Monday, January 5, 2015

Converting Organic Waste into VermiCompost With Worms


I learned about vermiculture backwards. I visited a coffee processing plant in Palmichal, near Tabarcia, in Costa Rica, and witnessed a large industrial vermiculture operation. They were composting their waste coffee hulls with more redworms than I even imagined could exist. They were using a windrowing system that is now the standard of the large-scale industry. They had learned most of what they were doing from a scientist from Pinar del Rio, in Cuba. I hope you have time to watch the slide show. My aroused curiosity started a search that seemed to always end up at very large or very small systems. There seemed to be a need for a medium-sized system.

I have provided a link to NCSU, where Rhonda Sherman has established an international resource for large-scale vermiculture, as practiced throughout the world.

You can't go wrong by reading the book "Worms Eat My Garbage", by the late Mary Appelhof, if you want a small system. I bought my first pound of Eisenia fetida from her.

What I have developed is a medium-sized system.

A VermiChester system is a simple arrangement of stackable bakery trays on a raised base. The trays are completely filled with composting worms and screened composted organic waste.

Water is added until the system drips dissolved worm castings into a pail. The percolation of the castings exposes the slower decomposing materials to a longer period of digestion. The drippings are siphoned to remove large sediment, bottled and labeled VermiJuice for sale at Farmer's Markets, etc. Scroll down for a post about "Compost Tea" The liquid can be diluted as much as 8 times for plant feeding and irrigation. Some users have seen a remarkable reduction in plant pests as well as increased growth of healthy plants.
 In time, the contents become VermiCompost.
HARVESTING:
Rotation of the trays allows the bottom tray to be removed for harvesting. It has been there the longest.
Remove each tray from the stack, and stack it on the last tray removed.
Set the bottom tray aside.
Re-stack the trays.  The tray that was next to the bottom is now the bottom tray. Stirring of the contents during the rotation loosens the contents to ensure full trays and more even access by the worms.
Water the stack until it drips, again. Do not wet the tray that was on the bottom.
Place the old bottom tray on the top of the stack to dry. Typically, since worms prefer fresh worm food to living in their own excrement, there won't be a lot of worms in this tray. Those will gravitate to the lower wet trays, and you will have very few adult worms in this tray.
If you are not in a hurry, put some fresh "Food Balls" on the top tray. There are cocoons that will hatch and the baby worms may have time to crawl up into them. You can put those new worms in your farm.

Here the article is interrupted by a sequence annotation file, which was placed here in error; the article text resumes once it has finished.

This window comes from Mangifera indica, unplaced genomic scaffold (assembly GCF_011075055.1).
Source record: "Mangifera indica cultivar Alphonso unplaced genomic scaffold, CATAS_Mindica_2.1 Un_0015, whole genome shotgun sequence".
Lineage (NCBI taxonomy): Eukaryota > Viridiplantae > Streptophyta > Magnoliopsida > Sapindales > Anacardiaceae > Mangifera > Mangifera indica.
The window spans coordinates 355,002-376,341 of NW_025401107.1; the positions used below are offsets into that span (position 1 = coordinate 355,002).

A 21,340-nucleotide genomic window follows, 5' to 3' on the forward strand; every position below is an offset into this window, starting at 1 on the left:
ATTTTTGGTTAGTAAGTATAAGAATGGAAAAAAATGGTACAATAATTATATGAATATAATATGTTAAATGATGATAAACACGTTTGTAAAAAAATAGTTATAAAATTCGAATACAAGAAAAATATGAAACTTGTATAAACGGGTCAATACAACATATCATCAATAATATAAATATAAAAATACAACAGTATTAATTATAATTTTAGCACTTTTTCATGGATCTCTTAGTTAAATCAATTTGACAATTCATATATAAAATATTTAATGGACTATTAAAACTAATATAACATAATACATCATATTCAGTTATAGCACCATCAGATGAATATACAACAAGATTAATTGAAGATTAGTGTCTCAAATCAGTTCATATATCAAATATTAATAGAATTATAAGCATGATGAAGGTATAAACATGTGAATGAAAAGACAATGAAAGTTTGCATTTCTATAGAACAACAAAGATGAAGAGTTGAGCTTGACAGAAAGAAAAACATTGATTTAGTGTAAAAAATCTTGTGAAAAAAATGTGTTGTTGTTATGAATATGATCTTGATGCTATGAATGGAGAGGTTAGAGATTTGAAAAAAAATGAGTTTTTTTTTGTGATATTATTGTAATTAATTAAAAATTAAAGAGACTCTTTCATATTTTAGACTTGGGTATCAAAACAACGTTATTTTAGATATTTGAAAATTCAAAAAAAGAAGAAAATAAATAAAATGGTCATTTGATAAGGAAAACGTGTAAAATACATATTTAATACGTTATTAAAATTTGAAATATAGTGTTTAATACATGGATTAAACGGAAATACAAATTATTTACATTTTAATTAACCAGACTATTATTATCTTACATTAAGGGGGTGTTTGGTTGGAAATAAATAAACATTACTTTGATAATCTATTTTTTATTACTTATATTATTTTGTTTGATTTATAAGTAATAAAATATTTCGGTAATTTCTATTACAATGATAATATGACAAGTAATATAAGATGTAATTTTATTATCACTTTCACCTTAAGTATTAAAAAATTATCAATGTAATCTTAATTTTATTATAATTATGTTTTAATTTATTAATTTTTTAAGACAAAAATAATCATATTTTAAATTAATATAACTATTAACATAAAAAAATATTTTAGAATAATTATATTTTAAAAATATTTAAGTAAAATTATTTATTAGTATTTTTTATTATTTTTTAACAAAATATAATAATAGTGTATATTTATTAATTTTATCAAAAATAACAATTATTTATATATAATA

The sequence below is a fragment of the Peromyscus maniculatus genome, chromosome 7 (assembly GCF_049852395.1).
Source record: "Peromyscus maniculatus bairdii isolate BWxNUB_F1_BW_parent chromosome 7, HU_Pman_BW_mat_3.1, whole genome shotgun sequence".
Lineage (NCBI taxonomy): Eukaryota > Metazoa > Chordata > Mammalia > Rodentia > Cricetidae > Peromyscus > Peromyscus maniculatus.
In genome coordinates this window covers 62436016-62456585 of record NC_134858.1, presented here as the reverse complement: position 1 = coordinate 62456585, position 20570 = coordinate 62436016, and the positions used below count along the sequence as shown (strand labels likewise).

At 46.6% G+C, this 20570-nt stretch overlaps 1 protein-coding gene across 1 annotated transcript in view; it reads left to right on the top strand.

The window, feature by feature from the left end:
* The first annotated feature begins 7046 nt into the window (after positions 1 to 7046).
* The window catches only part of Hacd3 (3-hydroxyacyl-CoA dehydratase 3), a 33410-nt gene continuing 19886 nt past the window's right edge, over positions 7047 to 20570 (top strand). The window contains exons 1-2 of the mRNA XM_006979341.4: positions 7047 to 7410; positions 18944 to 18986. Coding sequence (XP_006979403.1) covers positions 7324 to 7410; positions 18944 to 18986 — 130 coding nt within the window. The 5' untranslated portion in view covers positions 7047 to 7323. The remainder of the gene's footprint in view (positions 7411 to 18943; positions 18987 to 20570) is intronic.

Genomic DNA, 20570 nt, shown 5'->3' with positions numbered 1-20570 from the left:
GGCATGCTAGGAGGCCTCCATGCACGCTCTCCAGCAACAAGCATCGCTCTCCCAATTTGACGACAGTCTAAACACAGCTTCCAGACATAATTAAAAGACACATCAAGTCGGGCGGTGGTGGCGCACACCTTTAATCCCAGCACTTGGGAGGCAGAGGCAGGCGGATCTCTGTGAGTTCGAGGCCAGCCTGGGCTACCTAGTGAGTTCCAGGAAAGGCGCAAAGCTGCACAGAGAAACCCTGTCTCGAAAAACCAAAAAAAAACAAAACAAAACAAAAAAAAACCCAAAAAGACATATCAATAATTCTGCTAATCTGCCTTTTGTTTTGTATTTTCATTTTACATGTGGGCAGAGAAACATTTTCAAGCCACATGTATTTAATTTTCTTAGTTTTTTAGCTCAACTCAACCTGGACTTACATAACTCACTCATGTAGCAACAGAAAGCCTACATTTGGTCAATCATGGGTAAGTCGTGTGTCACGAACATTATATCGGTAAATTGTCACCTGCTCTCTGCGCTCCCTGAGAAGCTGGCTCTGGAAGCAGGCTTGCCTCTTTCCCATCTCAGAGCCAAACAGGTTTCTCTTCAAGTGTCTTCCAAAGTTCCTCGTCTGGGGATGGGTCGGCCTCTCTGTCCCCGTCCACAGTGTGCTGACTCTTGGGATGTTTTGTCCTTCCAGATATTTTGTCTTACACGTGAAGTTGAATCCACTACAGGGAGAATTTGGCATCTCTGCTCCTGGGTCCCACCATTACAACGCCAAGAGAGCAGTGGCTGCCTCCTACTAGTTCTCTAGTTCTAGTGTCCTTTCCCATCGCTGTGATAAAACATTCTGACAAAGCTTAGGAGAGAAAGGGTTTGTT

Now is the time to read about the labor-saving VermiHarvester.

While it would appear that the purpose is to restore humus to depleted soils, the big picture involves eliminating organic waste from landfills, etc.
In Costa Rica, small farmers with 6, or more, pigs, collect the manure in a modified septic tank with a plastic "bladder" cover. The manure produces methane which is piped into the kitchen for cooking. The digester drains out of the bottom. Vermicomposting the spent effluent would increase the value at least 8 times. The potential application for CAFOs in the USA should be obvious. That would require a much larger system.

9 comments:

Jack Miner said...

Tom:

I hope no one trashes your Blogg

el grillo said...

If the trash is organic I won't mind.

gardenstacey said...

Tom,

Thank you for the great information! This is very helpful!

Coach Smith said...

Tom,
I just ordered your book because i want to set up a verni system like this. Where can I get the bread trays, recycled, used, or free? Any suggestions?

Scott in Minneapolis

el grillo said...

Coach,
I bought my trays from a manufacturer (seconds) but since then I've seen quite a few that were used to import bulbs from the Netherlands. Large greenhouses near here give them away.
The book has formulas that will allow you to build to any size tray, but the important features are that the holes allow for the free vertical travel of the worms.

Otto Weaver said...

Composting is a great way to recycling your current biodegradable waste materials. Rather than losing your current kitchen waste in addition to backyard waste materials for being sent to the landfill exactly where it will advantage nobody, you may input it in the can that you just designed with
worm composting bin plans in addition to make it possible for our mother earth be able to work on creating your personal free of charge fertilizer. Obviously, this is often a good big bucks saver for the devoted garden enthusiast.

Samadhan Agrotech said...

Great article with excellent idea! I appreciate your post.
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GG Neff said...

I am in Costa Rica right now and want to start worm composting. Can you tell me if the coffee processor you mentioned in Tabarcia might sell me some redworms? Or can you tell me where to get them here. I am south of San Jose in Santiago de Puriscal.
Thank you for your informative blog!
Gregorio

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